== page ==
Many caravanners have considered, or have had, a GVM (Gross Vehicle Mass) upgrade to their tow vehicles to increase load carrying capacity.

Is a GVM upgrade the answer?

YES, in many cases, it will allow the vehicle to carry more legal weight, if that is what you need for work or play.

The original manufacturer of your vehicle will set certain limits on the original vehicle’s weights. A Second Stage Manufacturer (SSM) can take that vehicle and remanufacturer it to include new higher GVM, GCM and braked towing weigh limits.

HOWEVER: – a GVM upgrade alone, doesn’t automatically upgrade your vehicles GCM (Gross Combined Mass). Some Second Stage Manufacturers (SSM) do offer GCM Revision, however the majority do not. So, check with the SSM before you commit to a GVM Upgrade. Vehicles vary.

In both cases (Original GCM or new SSM GCM) any additional load you put on the tow vehicle, even after the GVM upgrade, must come off what is left on the vehicles GCM allowance for towing. In fact, it will reduce the towing capacity because you are always limited by the GCM, as well as several other factors: Axle Capacities, Tyre Load Index, Rim Load Rating, Tow bar rating, ball mass rating and Towing Capacity. So, research and know all of your vehicle limits.

GCM is basically the tow vehicles GVM (Tow Vehicle total loaded weight) plus the weight of any trailer / caravan that it tows. However, many factors are considered by the manufacturer in calculating this figure. They included dynamic stability, drive line and drive train thermal capabilities, chassis design etc.

For example, you will note many vehicles have advertised 3,500 kg towing capacities however, they cannot tow that weight when the tow vehicle is fully loaded at the same time.

Lovells offer a 4,200kg GVM Upgrade and a 4,000kg Towing /GCM Upgrade for the Landcruiser 200, however, the GCM is capped at 7,800kg but still has an increase of 950kg on the original GCM.

Increase the tow vehicle’s GVM, and you may not be permitted to tow up to the original towing capacity to allow for both the new GVM and caravan GTM, to still equal the original unchanged GCM.

Lovells and several other SSM’s have undertaken SAE testing to enable the original towing capacity to be maintained even at maximum GVM. Lovells also offer Towing Upgrades which maintain the new towing capacity and new GVM Capacity…. But you are still limited by the GCM as noted above. Keep in mind though that many of the SSMs and original manufacturers for that matter, DON’T maintain the towing capacity and the towing capacity IS REDUCED to keep it within the GCM rated capacity).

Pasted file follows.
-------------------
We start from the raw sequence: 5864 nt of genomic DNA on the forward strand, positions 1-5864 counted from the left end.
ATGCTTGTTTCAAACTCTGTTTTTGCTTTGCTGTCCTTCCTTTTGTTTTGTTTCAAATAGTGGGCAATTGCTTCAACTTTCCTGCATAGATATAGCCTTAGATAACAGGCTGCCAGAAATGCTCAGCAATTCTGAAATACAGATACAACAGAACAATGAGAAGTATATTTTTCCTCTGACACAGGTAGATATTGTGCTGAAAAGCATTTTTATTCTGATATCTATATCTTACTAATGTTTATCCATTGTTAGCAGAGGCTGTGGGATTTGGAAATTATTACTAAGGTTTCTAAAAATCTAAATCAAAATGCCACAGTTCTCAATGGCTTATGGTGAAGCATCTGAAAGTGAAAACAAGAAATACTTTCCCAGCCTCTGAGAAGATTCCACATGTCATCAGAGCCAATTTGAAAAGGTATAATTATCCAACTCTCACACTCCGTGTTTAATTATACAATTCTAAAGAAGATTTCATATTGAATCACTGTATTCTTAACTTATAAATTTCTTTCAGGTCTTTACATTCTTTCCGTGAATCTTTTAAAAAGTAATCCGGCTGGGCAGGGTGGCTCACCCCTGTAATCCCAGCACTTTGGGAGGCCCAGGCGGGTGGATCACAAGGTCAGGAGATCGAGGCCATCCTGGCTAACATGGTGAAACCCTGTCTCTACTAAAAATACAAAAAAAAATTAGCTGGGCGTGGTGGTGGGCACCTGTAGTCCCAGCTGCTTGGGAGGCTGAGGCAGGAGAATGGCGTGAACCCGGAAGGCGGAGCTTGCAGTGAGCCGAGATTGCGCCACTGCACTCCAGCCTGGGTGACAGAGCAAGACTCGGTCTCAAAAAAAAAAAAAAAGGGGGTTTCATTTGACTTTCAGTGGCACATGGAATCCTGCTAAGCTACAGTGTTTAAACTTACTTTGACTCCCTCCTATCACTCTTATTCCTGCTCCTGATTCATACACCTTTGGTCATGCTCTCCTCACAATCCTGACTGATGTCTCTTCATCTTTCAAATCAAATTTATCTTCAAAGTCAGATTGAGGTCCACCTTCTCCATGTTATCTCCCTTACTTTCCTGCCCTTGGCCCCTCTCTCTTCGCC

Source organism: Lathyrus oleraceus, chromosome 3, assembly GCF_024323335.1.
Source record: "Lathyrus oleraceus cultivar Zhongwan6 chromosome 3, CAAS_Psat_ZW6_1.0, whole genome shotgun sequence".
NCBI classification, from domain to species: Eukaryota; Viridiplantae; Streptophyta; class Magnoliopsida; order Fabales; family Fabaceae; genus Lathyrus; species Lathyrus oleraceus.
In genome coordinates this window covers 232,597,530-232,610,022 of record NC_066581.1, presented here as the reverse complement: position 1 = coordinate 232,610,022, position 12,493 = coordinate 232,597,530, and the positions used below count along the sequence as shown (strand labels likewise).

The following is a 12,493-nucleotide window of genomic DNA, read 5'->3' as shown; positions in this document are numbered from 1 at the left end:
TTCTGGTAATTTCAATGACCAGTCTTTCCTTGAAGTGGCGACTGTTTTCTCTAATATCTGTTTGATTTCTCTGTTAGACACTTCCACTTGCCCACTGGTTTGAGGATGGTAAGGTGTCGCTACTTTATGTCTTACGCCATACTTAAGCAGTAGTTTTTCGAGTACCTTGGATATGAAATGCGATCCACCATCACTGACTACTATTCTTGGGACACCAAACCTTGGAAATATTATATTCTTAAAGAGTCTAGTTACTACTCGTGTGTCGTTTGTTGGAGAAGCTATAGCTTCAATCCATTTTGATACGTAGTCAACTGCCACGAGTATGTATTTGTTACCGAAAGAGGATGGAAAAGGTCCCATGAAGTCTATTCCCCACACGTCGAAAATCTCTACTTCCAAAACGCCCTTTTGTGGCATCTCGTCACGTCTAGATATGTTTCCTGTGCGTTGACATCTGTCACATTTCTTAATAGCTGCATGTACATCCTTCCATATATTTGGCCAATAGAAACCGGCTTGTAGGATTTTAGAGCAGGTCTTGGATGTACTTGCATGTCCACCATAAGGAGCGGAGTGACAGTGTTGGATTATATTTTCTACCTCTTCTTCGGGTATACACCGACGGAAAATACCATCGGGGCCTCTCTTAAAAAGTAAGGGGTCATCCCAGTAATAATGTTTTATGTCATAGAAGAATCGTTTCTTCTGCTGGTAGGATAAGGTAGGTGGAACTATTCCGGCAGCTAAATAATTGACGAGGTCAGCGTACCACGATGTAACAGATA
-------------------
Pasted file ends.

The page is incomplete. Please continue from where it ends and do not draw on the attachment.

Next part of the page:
So, you will need to do your homework on how it will affect your particular vehicle, and what is available for that vehicle, in your state and it will vary greatly depending upon whether your vehicle is new and not yet registered or already registered and ‘in service’. Shop around and ask all the questions. States regulations vary greatly so avoid random social media advice and check your own situation.

With many vehicles now having 3,500kg towing capacity, with 350kg weight allowed on the tow ball, that does not leave much left for driver, passengers, bull bar, vehicle tow bar weight and all other accessories plus the fridge, luggage, fuel and a boat on top etc..

The Toyota Landcruiser for example, has 610kg load capacity and if towing a van with a ball weight of 310kg that only leaves 300kg for all the above including driver and passenger
Many vehicles have less than this.

It is little wonder so many vehicles are overweight, and therefore unroadworthy on the roads. The Landcruiser is a popular and reliable tow vehicle (and I own one) but like all vehicles must be driven within either Original Equipment Manufacturers OR Second Stage Manufacturers specifications.

In my case I purchased a new Toyota Landcruiser 200 series and before taking delivery and initial registration, I had TJM Bundaberg, (A Lovells agent), increase the GVM from 3,350 to 3,800 kg, the GCM from 6,850 to 7,800 kg and the braked towing capacity from 3,500 to 4,000 kgs. The vehicle was then registered and insured noting the new compliance plates weights.

While I do not usually tow to that capacity, it does give me an increased safety margin and extra load capacity when carrying boxes of heavy brochures and stickers along with the usual ‘stuff’.

There is currently misleading information on social media and even some caravan industry blogs saying get a GVM upgrade to restore your towing capacity. This isn’t always correct and will confuse many risking fines for being legally overweight. So, check whether the SSM and GVM Upgrade kit you want to purchase offers this.

Always get the facts from a trusted source. Not all social media.is accurate.

More towing tips on www.truckfriendly.com.au
Stay safe everyone.

Ken Wilson


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